Professor Rupprecht currently works on a number of research topics broadly related to urban sustainability, from transitions to sustainable food and agriculture systems to young children’s urban green space access, informal food, degrowth in Japan, and more-than-human planning. His interests include urban human-nature interactions, foodshed mapping, food system analysis, environmental justice, political ecology, sustainable consumption and production, and depopulation.
Title of the talk: Re-Indigenizing and/or Becoming Comfortable with Vulnerability, Reciprocity and Uncertainty
Thursday 19th of May 9:05–9:35
"This vulnerable world,
in the middle of uncertainty.
What if sh/c/aring more?"
Dr. Hanna Ellen Guttorm works as a senior researcher at the University of Helsinki focusing on Indigenous studies and is a member of Helsinki Institute of Sustainability Sciences. She has revitalized the language of her father, Northern Sámi, and works also as part-time Associate Professor in Sámi Teacher Education at the Sámi University of Applied Sciences in Guovdageaidnu/Kautokeino, Norway. She is also chair of Dutkansearvi – Sámi Language and Culture Research Association and editor-in-chief of Dutkansearvvi Dieđalaš Áigečála.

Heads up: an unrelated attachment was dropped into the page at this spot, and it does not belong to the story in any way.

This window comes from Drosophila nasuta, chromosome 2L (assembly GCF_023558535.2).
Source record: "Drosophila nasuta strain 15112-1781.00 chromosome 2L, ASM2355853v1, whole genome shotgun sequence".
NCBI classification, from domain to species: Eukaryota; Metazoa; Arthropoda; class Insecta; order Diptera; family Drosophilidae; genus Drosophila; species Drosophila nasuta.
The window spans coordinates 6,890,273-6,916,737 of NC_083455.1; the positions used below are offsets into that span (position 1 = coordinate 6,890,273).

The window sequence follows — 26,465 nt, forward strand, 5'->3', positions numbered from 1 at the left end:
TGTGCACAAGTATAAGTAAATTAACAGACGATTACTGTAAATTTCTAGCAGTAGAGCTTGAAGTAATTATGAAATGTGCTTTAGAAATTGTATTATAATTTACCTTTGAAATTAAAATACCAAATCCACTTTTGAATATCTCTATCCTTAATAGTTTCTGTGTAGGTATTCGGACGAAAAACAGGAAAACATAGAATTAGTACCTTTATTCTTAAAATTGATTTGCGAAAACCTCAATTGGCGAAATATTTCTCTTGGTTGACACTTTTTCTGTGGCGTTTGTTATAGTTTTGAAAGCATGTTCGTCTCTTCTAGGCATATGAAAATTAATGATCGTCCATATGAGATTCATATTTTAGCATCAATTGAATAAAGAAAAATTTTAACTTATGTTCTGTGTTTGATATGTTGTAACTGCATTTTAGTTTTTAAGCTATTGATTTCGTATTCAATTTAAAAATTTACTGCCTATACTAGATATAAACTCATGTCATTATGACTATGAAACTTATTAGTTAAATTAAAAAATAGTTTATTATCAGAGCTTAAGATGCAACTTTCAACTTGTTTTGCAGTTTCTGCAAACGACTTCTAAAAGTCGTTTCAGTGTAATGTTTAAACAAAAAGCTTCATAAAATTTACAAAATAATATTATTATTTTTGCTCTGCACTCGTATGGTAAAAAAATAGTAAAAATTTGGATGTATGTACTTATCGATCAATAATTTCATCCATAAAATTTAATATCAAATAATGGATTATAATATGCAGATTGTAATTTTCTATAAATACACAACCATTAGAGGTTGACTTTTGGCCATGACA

Professor Guttorm is inspired by Indigenous ontologies and post theories with those she does critical and socially, culturally, and ecologically evocative autoethnography in-between arts and sciences. She has a PhD in Education from the University of Helsinki and was HELSUS Fellow between 2018-2020. In her postdoctoral research “Revitalizing the connection with the Earth: Walking and becoming Earth” she examined and imagined towards embodying and reconceptualizing the sustainable connection with the Earth.